Summary of Beating the System
Using Creativity to Outsmart Bureaucracies
Fed up with all the hoops the bureaucrats make you jump through? Well, stop jumping. Turn the tables instead.
This is an amusing, entertaining and relevant book. At some point, senseless rules, mindless bureaucracies, or poor service and communication frustrate everyone. Authors Russell L. Ackoff and Sheldon Rovin offer a series of straightforward suggestions for getting the respect you deserve and fighting back against maddening treatment. They illustrate their principles with brief, accessible stories and, in at least one instance, even recommend lying to get your way. You can read this book quickly and immediately pull out tips you can use. However, you might want to consider the ramifications before, for instance, refusing to leave an airline clerk’s desk or flooding an organization’s voice mail. There may be lines you don’t want to cross. Everyone has frustrating moments when they might want to apply these techniques, so it would help if the authors did more to sort the moments of justifiable frustration from the unjustified, or to help readers figure out when a rule is bad or a system needs changing. They seem to assume that if you are frustrated, you should retaliate quickly. As a result, the book seems a touch adolescent at times, despite the authors’ impressive credentials. Everyone could enjoy this book, but getAbstract.com recommends it primarily to readers with a sense of perspective who can tell when to use these tactics - and when to just move along.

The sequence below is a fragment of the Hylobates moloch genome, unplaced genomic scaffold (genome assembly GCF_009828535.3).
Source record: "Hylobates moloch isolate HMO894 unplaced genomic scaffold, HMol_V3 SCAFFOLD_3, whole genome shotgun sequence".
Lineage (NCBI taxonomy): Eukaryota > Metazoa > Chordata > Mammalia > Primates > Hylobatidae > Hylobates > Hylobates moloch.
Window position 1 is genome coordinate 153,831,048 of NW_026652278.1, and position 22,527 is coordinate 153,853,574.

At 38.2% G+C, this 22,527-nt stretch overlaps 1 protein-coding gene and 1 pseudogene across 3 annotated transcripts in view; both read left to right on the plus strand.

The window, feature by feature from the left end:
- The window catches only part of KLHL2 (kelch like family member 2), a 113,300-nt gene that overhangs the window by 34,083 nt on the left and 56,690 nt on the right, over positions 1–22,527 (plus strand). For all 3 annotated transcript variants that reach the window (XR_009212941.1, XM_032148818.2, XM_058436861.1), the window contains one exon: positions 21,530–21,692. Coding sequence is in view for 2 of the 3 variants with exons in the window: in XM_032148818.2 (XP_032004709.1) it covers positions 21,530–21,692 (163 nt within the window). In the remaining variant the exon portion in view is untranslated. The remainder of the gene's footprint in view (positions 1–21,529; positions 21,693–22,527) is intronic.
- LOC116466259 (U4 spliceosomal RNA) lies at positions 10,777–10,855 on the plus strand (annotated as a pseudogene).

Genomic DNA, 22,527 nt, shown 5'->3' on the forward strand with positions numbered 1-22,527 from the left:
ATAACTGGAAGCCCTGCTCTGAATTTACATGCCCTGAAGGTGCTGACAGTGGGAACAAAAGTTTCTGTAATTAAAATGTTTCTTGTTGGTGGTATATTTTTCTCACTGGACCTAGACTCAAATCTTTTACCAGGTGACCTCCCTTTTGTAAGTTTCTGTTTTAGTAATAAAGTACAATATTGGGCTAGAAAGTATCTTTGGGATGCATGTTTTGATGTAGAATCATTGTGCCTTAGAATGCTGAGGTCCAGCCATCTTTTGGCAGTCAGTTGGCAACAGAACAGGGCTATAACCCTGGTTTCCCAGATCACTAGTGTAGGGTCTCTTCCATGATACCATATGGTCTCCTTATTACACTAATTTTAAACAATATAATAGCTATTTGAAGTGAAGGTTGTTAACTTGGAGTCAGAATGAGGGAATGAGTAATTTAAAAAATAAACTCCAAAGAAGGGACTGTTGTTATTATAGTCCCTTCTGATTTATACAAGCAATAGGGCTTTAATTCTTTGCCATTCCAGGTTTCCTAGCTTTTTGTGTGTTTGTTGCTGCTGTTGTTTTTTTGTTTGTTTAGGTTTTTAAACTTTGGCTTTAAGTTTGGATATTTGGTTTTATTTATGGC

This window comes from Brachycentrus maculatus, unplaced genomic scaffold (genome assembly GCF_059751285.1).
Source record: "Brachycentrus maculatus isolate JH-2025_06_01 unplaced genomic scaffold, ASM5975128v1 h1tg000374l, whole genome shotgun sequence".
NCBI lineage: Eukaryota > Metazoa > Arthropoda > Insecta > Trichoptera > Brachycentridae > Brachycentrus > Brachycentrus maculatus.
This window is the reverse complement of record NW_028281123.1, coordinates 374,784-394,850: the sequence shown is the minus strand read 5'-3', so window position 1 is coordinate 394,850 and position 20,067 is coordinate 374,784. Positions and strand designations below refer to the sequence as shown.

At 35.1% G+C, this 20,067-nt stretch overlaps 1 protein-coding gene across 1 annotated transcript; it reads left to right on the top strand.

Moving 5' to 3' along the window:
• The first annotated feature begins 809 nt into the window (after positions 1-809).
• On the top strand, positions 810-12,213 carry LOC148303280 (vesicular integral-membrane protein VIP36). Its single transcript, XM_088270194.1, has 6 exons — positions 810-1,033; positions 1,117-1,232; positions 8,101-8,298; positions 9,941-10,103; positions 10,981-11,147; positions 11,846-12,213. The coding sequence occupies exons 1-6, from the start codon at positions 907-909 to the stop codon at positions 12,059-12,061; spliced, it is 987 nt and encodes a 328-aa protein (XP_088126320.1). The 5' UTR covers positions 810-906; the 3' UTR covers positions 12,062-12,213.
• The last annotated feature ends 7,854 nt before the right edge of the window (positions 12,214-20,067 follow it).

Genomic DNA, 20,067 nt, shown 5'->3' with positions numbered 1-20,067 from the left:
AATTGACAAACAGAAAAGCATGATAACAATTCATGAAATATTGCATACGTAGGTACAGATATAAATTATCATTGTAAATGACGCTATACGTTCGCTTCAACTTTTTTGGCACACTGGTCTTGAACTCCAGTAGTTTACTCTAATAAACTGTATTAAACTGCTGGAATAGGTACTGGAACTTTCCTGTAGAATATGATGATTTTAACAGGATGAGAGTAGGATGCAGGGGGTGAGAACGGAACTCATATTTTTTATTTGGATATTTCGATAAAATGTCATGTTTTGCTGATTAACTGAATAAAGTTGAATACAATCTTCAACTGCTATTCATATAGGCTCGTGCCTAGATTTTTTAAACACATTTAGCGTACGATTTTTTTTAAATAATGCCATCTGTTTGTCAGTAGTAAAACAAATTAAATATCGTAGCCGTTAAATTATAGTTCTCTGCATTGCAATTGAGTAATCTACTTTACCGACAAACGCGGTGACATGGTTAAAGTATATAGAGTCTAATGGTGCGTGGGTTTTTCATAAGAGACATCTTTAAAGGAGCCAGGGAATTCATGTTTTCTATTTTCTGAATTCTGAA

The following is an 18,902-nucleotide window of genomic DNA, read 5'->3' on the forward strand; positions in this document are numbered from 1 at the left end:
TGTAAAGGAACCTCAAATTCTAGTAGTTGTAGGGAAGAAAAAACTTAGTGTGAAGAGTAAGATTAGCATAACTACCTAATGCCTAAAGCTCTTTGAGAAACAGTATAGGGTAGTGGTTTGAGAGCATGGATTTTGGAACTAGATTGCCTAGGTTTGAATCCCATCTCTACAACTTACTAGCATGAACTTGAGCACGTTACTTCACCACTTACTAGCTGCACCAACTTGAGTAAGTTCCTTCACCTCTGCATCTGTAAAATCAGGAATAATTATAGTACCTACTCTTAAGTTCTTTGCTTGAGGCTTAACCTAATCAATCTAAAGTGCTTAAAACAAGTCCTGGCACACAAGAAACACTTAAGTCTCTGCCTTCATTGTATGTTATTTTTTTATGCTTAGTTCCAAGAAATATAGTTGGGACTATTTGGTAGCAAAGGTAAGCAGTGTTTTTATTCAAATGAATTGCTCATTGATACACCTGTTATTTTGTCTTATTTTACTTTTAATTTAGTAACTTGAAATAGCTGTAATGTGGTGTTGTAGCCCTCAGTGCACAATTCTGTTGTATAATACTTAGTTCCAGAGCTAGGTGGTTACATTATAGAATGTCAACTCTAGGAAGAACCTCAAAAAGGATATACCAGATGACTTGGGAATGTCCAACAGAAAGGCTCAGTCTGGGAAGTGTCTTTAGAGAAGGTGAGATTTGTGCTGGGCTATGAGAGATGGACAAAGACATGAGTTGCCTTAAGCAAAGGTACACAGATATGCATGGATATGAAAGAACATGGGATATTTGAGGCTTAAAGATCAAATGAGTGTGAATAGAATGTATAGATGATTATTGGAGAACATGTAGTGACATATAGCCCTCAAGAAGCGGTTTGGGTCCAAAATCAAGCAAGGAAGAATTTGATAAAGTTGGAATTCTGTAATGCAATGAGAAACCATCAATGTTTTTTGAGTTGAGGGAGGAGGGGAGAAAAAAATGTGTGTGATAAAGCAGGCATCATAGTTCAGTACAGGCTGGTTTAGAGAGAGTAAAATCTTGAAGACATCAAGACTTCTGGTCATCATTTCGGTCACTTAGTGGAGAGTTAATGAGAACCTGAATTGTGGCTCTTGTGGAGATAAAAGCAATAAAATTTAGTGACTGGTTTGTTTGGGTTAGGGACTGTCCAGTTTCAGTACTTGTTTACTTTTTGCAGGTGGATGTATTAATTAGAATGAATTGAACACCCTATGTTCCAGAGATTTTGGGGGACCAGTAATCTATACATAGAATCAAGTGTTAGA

In this summary, you will learn
- How to beat bureaucracies;
- What principles are involved in standing up for yourself; and
- Why beating bureaucracies is good for you and the system.
About the Authors
Russell L. Ackoff is chairman of The Institute for Interactive Management, and has published more than a dozen books. He is a professor emeritus of management sciences at the Wharton School, where Sheldon Rovin is emeritus professor of healthcare systems. Previously the two co-authored Redesigning Society (2003).
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